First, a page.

Like many people, I use heuristics when choosing between food products. My algorithm goes something like this:
What’s the lowest unit price? 25 cents per ounce vs. 40 cents per ounce?
Pick up the lowest
Look at the saturated fat RDI
If reasonable, look at ingredients
Is list too long to read in 3 seconds?
If yes, pick up next cheapest item for comparison.
If no, look for “partially hydrogonated” or “high fructose corn syrup”
If either found, pick up next cheapest item for comparison
If neither found, purchase.
Wouldn’t it be great if someone did steps 3-9 for me? Or if they considered factors I’m too lazy or uneducated enough to balance and comprehend? Well, the ONQI has stepped up to the challenge. The ONQI, or Overall Nutritional Quality Index, is coming to products near you as a single scale for all foods. As the site states, it finally allows the comparison of apples to oranges (oranges win, by the way.)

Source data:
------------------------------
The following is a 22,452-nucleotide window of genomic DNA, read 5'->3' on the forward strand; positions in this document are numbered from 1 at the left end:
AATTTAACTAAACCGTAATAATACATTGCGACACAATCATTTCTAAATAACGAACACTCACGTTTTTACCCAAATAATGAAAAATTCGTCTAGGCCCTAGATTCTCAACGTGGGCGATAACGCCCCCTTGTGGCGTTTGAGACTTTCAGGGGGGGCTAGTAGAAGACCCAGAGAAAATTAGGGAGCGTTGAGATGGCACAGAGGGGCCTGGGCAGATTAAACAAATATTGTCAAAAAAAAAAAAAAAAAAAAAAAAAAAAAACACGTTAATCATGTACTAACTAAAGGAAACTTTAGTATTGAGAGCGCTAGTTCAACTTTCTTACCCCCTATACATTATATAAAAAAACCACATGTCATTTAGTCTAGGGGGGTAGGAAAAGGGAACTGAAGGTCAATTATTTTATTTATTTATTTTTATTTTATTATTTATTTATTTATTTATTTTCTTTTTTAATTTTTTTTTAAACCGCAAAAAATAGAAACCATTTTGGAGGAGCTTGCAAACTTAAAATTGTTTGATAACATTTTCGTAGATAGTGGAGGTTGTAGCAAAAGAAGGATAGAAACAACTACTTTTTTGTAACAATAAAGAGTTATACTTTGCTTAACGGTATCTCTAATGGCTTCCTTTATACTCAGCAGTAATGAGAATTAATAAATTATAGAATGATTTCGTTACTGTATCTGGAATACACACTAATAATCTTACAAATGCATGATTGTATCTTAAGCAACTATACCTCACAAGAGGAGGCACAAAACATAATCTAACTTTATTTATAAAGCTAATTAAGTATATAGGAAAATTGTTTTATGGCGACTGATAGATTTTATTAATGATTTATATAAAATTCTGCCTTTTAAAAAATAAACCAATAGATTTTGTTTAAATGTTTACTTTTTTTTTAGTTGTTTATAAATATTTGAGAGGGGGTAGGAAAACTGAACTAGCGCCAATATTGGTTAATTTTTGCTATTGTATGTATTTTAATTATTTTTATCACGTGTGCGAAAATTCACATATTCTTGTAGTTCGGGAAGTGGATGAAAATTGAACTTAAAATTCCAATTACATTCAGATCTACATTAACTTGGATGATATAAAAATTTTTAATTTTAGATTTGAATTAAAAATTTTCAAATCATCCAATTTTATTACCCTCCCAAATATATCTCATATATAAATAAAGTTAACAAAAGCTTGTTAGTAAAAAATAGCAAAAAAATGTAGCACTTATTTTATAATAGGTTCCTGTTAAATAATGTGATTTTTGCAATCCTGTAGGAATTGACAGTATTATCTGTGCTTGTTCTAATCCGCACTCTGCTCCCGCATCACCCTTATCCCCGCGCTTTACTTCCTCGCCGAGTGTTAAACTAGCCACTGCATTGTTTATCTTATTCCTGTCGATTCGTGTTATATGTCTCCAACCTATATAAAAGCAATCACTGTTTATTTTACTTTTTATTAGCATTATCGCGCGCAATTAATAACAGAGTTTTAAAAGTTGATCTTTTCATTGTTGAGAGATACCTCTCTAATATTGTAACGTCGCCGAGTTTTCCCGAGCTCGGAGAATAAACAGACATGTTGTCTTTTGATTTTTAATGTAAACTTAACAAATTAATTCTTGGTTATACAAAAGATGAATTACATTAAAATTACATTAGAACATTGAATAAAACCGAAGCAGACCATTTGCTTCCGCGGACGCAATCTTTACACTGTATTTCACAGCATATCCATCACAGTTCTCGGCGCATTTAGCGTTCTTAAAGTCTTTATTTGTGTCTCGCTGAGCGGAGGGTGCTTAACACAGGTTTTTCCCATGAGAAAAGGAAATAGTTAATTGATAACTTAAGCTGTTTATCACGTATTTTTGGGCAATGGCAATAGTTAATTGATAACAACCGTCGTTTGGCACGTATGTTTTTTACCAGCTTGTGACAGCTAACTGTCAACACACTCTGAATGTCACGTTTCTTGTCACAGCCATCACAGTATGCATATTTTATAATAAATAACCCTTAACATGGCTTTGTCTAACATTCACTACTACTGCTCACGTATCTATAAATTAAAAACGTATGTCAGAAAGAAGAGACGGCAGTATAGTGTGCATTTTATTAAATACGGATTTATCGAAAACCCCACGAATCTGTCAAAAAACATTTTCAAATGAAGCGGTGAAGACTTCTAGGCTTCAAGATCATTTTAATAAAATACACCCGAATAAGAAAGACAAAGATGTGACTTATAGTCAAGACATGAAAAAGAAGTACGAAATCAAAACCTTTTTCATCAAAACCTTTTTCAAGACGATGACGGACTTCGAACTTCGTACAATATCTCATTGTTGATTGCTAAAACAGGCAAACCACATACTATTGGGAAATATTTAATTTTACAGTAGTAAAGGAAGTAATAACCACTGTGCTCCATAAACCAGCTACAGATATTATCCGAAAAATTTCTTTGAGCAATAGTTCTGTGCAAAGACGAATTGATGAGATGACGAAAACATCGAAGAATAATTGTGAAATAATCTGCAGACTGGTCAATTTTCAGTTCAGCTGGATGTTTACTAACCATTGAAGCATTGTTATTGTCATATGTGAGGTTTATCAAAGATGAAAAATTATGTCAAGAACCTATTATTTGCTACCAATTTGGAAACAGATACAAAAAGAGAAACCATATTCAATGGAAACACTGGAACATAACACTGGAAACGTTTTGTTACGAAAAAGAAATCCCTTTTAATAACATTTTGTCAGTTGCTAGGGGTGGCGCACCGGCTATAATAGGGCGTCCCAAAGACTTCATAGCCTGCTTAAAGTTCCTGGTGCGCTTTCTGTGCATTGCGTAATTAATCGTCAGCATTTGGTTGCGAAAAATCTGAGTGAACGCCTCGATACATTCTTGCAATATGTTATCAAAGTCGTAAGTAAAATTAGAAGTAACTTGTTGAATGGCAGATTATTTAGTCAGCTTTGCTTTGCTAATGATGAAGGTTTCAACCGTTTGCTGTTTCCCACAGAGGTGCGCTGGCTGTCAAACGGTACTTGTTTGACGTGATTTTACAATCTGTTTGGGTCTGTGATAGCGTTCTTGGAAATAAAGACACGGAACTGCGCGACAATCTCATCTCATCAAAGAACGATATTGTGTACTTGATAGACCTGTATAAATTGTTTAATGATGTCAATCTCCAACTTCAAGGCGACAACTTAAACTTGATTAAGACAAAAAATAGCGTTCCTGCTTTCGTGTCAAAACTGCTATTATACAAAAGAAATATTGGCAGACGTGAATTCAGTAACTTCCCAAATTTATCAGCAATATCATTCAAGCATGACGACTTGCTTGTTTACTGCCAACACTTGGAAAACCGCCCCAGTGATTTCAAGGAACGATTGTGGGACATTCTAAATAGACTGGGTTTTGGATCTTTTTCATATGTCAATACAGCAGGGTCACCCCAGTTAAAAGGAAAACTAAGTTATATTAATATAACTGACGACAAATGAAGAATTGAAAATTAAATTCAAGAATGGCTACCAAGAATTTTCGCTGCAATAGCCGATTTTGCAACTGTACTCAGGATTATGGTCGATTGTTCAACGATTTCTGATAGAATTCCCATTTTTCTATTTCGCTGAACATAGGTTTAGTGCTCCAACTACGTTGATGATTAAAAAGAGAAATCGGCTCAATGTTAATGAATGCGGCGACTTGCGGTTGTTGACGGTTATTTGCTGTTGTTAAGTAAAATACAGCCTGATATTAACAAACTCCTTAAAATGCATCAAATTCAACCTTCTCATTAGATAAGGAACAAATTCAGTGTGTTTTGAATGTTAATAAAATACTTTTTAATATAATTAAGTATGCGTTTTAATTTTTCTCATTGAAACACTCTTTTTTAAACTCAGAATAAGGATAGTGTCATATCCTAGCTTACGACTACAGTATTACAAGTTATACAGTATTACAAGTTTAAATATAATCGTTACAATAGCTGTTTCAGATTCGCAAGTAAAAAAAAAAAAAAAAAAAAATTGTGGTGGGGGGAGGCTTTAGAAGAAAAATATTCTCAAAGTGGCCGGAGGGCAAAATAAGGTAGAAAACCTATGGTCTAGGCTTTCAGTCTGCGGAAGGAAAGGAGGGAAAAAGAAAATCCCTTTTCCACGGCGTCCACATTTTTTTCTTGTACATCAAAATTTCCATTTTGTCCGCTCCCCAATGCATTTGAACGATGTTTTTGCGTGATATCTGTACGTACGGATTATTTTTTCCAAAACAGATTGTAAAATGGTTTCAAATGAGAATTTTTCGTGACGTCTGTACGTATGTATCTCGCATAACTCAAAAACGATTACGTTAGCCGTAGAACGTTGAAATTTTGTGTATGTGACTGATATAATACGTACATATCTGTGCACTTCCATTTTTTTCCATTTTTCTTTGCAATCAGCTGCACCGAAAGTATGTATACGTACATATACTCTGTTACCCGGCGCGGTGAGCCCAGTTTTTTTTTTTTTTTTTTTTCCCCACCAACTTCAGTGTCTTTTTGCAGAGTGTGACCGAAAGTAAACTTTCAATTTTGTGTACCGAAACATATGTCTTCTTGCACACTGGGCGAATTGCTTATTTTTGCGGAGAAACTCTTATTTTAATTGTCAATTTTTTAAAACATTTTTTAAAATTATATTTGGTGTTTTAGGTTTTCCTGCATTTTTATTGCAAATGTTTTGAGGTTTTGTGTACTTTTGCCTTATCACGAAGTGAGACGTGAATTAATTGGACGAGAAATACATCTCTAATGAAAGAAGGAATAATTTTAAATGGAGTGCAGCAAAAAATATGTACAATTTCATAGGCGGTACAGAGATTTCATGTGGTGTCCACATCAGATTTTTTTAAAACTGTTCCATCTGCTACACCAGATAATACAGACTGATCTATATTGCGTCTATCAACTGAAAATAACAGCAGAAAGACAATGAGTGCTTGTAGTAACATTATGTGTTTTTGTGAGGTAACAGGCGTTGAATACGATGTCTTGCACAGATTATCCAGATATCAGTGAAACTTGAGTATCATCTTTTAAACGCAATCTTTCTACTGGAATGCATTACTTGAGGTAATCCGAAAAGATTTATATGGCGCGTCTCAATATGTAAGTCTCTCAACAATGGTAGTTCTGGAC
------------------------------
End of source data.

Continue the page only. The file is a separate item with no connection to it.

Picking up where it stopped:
One of the things I’m most impressed with is the ONQI’s use of the entire scale. Unlike choosing wine by points (where nearly every advertised bottle is above 88 points on a 100 scale), on the ONQI soda gets a 1 while oranges get 100. Now we know that although pretzels aren’t bad for you… they certainly aren’t good for you with a rating of eleven. Eleven is a lot closer to Coca-cola than it is to oranges.
The second thing I’m impressed with is their attempt at transparency. Their conference presentations are available online. However, due to patent, the actual algorithm used is not available. We are asked to trust that experts have tested it and found it reliable. Hopefully this will change as soon as the patent expires and it may be examined by numerous independent investigators.
One thing it does not do (that the food pyramid has been trying to do for 50 years) is recommend a balanced diet. Oranges and strawberries may score 100s, but a pure diet of those won’t do much but prevent rickets. However, I like their concept of attacking the nutrition problem at a food-by-food level. If I have my meal basically planned, I can use the scale to decide between individual options.